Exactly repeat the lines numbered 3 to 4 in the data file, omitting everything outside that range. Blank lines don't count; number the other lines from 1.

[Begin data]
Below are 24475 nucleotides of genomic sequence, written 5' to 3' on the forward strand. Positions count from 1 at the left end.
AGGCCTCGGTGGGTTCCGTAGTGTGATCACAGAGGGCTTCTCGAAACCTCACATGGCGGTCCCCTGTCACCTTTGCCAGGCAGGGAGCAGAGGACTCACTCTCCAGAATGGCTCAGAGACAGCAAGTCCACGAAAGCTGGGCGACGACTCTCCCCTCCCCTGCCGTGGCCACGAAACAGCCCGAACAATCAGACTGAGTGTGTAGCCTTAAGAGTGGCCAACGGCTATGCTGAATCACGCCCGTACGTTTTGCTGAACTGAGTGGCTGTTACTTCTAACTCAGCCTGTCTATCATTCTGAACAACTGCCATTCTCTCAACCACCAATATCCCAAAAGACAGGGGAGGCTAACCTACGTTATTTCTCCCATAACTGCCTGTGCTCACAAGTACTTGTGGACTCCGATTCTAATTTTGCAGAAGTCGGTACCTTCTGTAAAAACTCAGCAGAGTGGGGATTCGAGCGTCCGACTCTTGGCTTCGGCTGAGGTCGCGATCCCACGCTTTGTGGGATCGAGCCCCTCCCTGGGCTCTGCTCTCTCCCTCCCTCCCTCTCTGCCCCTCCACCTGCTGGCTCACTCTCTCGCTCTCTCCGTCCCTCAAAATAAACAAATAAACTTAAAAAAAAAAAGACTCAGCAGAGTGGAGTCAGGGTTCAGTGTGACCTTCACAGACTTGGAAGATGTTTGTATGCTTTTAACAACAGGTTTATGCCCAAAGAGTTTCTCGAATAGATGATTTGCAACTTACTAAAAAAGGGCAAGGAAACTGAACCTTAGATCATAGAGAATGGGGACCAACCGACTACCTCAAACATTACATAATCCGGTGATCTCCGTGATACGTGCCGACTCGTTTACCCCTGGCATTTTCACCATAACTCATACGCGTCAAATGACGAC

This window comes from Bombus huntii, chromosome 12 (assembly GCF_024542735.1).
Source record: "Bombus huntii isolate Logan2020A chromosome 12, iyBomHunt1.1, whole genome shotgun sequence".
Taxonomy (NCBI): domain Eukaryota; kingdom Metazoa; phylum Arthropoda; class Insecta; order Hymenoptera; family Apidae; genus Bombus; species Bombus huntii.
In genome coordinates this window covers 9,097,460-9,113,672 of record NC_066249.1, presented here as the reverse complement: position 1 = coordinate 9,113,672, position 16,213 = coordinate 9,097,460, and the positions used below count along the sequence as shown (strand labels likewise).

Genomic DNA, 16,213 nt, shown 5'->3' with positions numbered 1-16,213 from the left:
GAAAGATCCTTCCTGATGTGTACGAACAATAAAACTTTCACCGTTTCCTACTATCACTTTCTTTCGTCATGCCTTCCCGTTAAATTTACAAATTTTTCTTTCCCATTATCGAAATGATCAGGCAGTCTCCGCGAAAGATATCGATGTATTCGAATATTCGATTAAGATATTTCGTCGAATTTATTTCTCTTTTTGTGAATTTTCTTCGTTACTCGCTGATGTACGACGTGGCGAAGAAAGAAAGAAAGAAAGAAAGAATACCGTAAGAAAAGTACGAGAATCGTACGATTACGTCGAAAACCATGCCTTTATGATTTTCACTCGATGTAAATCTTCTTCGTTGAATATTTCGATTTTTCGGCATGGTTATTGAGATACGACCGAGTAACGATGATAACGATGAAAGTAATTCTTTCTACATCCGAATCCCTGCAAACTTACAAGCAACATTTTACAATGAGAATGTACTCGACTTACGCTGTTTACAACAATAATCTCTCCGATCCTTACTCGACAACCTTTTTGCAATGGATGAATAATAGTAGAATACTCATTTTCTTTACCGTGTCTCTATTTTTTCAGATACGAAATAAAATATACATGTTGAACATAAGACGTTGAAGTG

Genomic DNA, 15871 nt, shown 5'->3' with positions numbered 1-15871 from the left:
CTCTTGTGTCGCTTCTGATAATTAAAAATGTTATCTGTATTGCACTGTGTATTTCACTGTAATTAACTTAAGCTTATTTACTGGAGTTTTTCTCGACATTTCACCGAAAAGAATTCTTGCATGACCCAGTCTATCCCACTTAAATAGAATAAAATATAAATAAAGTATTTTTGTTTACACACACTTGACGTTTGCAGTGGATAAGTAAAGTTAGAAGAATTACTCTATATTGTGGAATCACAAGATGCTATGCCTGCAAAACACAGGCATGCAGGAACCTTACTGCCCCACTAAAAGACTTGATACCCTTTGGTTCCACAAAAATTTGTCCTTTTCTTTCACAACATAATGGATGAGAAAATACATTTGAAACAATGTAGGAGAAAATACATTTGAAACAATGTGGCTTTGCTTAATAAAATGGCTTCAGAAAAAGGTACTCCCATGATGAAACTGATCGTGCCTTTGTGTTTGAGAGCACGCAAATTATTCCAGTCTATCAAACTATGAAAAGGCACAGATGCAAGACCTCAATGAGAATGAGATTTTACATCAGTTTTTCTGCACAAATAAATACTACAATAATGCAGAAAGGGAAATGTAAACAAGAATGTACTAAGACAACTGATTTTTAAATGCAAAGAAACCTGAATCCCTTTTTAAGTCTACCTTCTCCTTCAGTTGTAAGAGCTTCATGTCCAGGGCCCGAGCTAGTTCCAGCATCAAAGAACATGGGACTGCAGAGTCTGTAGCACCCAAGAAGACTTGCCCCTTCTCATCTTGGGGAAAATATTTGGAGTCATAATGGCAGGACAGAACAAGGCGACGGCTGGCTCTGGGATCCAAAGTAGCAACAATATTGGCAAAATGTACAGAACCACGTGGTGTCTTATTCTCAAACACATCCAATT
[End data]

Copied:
This window comes from Bombus huntii, chromosome 12 (assembly GCF_024542735.1).
Source record: "Bombus huntii isolate Logan2020A chromosome 12, iyBomHunt1.1, whole genome shotgun sequence".